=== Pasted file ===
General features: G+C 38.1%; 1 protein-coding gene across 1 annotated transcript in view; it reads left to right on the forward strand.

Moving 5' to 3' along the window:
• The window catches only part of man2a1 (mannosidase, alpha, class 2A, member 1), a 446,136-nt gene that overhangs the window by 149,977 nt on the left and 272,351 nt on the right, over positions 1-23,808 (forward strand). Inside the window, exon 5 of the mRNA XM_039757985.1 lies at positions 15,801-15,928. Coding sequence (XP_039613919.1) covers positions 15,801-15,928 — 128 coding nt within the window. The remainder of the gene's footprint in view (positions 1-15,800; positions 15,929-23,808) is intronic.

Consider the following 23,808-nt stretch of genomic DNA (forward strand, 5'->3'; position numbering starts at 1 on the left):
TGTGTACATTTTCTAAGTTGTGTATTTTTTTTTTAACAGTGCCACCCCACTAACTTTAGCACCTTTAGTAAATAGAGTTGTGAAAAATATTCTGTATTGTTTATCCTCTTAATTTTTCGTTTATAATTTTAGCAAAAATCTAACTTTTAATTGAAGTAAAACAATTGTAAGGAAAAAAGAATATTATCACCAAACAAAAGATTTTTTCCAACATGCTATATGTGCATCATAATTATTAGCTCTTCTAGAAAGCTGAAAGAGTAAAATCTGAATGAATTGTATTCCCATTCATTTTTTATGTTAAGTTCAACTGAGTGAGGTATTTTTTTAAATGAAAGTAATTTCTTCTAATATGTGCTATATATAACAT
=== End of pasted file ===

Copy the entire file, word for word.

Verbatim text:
General features: G+C 38.1%; 1 protein-coding gene across 1 annotated transcript in view; it reads left to right on the forward strand.

Moving 5' to 3' along the window:
• The window catches only part of man2a1 (mannosidase, alpha, class 2A, member 1), a 446,136-nt gene that overhangs the window by 149,977 nt on the left and 272,351 nt on the right, over positions 1-23,808 (forward strand). Inside the window, exon 5 of the mRNA XM_039757985.1 lies at positions 15,801-15,928. Coding sequence (XP_039613919.1) covers positions 15,801-15,928 — 128 coding nt within the window. The remainder of the gene's footprint in view (positions 1-15,800; positions 15,929-23,808) is intronic.

Consider the following 23,808-nt stretch of genomic DNA (forward strand, 5'->3'; position numbering starts at 1 on the left):
TGTGTACATTTTCTAAGTTGTGTATTTTTTTTTTAACAGTGCCACCCCACTAACTTTAGCACCTTTAGTAAATAGAGTTGTGAAAAATATTCTGTATTGTTTATCCTCTTAATTTTTCGTTTATAATTTTAGCAAAAATCTAACTTTTAATTGAAGTAAAACAATTGTAAGGAAAAAAGAATATTATCACCAAACAAAAGATTTTTTCCAACATGCTATATGTGCATCATAATTATTAGCTCTTCTAGAAAGCTGAAAGAGTAAAATCTGAATGAATTGTATTCCCATTCATTTTTTATGTTAAGTTCAACTGAGTGAGGTATTTTTTTAAATGAAAGTAATTTCTTCTAATATGTGCTATATATAACAT